mp1Are you as much a fan of alternate histories as I am? Then The Manhattan Projects will be right up your alley. Set in an alternate World War II, the graphic novel series follows Joseph Oppenheimer, evil twin of real-life American scientist Robert Oppenheimer, conducting secret military science experiments under the titular “Manhattan Projects.” Any follower of history will recognize the project as that which developed the atomic bomb, but would probably not be familiar with FDR being artificial intelligence, Japan having teleporting robot soldiers, Doctor Einstein being an alcoholic sadist, and aliens being eaten by the Army to gain knowledge of space travel. Sound interesting? Pick up The Manhattan Projects.

 

Descender, Vol 1: Tin Stars
written by Jeff Lemire, illustrated by Dustin Nguyen

descenderJeff Lemire, writer of DC Comics’ critically acclaimed Animal Man and Marvel’s Old Man Logan, brings us Descender, a creator-owned comic about a young android trying to find where he fits in a big universe. TIM-21, or TIM for short, is a robot created to “entertain, protect, and assist in the education” of his human friend Andy. But TIM wakes up after ten years to find Andy missing and robots outlawed throughout the solar system; robotic, planet-sized monstrosities called Harvesters attacked the galaxy and destroyed entire civilizations, and a fearful population banned any mechanical intelligence as a result. But TIM isn’t a monster…is he? Descenders was just picked up by Sony Pictures to become a blockbuster movie, and you can read all about TIM and his robot dog Bandit right at the library before anyone else.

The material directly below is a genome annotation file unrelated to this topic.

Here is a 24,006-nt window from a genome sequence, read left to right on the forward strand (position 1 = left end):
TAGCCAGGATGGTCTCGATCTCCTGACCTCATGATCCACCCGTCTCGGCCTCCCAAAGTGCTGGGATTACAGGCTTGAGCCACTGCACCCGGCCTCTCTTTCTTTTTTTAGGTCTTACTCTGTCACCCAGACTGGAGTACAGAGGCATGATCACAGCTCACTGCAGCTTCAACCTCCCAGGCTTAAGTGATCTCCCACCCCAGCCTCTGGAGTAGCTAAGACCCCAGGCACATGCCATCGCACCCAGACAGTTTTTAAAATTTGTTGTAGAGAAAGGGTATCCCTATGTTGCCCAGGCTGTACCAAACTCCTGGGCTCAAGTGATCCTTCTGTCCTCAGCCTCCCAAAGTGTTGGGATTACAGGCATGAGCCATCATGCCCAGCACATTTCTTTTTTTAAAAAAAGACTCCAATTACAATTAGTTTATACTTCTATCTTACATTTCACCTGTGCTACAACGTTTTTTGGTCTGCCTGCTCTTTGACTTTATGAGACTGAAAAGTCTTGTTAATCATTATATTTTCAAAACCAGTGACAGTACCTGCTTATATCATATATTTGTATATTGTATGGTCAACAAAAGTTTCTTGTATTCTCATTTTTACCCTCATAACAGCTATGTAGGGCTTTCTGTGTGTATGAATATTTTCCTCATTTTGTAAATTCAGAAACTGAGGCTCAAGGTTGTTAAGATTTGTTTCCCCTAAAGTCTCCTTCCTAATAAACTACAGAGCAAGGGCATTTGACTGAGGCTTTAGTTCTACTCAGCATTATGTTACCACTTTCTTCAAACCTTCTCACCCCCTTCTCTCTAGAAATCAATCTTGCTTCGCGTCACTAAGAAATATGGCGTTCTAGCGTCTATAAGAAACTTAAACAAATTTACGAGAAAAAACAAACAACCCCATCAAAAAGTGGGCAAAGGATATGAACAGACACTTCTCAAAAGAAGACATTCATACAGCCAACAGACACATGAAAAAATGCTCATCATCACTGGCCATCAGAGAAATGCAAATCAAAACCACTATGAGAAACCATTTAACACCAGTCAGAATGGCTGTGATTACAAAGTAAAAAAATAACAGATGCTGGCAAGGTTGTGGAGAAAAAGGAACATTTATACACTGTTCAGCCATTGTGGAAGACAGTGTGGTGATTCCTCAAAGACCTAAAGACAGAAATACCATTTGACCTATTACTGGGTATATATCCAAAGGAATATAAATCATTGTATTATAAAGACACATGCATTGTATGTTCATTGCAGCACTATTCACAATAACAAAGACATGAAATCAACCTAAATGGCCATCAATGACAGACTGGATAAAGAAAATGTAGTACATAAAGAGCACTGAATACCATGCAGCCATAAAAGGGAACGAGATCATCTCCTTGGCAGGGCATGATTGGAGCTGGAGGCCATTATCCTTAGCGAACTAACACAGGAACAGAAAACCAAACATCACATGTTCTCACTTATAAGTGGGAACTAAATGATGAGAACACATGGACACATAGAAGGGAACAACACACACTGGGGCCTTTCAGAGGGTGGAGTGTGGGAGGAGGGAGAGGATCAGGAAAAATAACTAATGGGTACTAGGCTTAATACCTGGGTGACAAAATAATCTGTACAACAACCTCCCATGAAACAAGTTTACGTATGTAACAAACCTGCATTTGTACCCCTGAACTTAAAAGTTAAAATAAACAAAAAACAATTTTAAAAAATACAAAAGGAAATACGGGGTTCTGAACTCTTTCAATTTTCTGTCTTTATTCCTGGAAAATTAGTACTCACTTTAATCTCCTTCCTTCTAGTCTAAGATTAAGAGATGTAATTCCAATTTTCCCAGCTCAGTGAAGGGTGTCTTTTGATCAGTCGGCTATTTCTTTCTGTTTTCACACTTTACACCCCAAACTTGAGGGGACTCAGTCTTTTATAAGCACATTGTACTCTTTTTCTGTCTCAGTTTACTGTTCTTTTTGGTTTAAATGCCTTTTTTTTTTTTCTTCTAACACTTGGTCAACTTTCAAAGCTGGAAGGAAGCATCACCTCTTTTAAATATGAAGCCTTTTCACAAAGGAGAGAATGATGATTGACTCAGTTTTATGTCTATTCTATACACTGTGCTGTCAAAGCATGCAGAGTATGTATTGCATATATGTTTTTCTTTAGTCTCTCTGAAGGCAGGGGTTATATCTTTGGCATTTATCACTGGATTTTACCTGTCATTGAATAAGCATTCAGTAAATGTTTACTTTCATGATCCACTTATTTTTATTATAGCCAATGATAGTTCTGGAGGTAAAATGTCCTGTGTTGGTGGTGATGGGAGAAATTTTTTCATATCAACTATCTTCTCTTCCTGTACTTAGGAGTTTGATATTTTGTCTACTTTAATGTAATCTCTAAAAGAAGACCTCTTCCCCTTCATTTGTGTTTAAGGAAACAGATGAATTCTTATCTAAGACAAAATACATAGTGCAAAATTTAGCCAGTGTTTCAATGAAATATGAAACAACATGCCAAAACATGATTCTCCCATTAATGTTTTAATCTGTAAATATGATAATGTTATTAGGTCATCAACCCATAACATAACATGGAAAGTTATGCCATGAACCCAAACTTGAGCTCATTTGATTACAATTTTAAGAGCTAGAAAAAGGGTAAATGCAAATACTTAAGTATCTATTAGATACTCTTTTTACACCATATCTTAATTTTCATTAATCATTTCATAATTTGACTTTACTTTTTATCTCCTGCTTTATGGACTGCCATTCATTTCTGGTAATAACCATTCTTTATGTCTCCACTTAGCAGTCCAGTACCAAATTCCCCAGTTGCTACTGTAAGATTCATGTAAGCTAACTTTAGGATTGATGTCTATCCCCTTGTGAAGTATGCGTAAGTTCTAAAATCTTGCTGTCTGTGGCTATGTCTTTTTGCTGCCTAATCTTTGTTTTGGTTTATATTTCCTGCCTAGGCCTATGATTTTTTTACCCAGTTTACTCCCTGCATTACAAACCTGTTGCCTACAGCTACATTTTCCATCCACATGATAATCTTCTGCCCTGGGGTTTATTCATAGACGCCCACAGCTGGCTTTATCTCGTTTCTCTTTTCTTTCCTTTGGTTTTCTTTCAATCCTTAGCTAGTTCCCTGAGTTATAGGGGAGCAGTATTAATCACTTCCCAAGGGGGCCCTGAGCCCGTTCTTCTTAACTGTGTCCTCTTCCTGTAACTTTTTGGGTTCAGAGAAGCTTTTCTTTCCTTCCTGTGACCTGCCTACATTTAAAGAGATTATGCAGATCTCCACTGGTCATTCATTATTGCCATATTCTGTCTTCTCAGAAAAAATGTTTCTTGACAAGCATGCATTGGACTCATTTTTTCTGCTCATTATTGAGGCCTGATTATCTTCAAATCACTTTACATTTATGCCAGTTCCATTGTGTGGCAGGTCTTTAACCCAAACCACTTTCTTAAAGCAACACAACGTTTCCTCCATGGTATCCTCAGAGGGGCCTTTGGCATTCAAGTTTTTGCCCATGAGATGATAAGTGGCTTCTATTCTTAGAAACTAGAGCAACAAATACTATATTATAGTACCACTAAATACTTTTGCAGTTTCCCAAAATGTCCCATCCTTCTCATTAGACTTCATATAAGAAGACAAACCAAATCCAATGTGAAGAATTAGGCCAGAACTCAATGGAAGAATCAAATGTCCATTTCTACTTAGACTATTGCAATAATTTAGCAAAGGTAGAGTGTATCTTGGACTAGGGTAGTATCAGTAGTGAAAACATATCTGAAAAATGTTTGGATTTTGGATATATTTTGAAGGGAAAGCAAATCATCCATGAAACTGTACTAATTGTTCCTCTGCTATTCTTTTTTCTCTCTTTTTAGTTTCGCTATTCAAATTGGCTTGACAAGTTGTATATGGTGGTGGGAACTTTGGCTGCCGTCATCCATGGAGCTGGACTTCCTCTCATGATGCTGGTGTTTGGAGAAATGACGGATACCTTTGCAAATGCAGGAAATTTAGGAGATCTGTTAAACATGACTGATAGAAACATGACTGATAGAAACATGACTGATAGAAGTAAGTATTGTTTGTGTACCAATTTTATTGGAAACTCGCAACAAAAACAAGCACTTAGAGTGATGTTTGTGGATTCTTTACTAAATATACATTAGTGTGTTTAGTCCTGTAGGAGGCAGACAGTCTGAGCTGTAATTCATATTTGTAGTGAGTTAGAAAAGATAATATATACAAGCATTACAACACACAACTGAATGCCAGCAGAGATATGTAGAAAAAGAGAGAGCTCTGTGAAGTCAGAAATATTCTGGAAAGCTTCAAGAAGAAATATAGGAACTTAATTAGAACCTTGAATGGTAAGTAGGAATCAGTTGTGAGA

WWR, World War Robot
written by Ashley Wood and TP Louise, illustrated by Ashley Wood

wwrIt’s difficult for me to tell you the plot of World War Robot…because that plot is entirely up to you. World War Robot is a series of journal entries, letters, transcripts, and diaries of a fictional Great War that occurred during the 1980s and 1990s, accompanied by beautifully rendered paintings by Ashley Wood. In the timeline of WWR, a group of fanatically-religious humans took over Earth, and those seeking refuge from the violent cult fled the planet to colonize Mars. Earth retaliated, and the Terrans and Martians, as they are called, go to war with robots at their sides. The story is beautifully left with gaps in the narration and told only through “primary documents” of the time, and the paintings are breathtaking. A look back at a tragic time in one version of our past, and one not impossible to see in our future.

 

iron manThese are just the beginning! For superheroes that tie-in to our Maker theme, be sure to go look up DC’s Cyborg and Firestorm, and, of course, Marvel’s Iron Man.

Science and robotics are all the rage in 2016, with new advancements in artificial intelligence and the newest iGadget always front-page news, and what better way to immerse yourself in the spirit of creation than to go to the Maker Fair on April 23rd? I’ll be there, and I hope that you will too. Until next month, chums, may your screens of death never be blue and may your Roomba not try to take over the world.

 

 

 

 

 


The Criterion Collection: Challenging the Canon

posted: , by Patti DeLois
tags: Library Collections | Adults | Teens | Seniors | Art & Culture

directorWhile Criterion is not the only company that restores and distributes films, it is one of the most influential, and it is in a position to use that influence to introduce more female filmmakers into the canon.

Is this as easy as it sounds? Apparently not. We recently came across an article that describes some of the obstacles–not only a dearth of female filmmakers prior to the 1970s, but also problems with acquiring licensing and whatnot.

Read about it here: No Home Video: On Women Directed Films

And click here for a list of our Criterion films directed by women.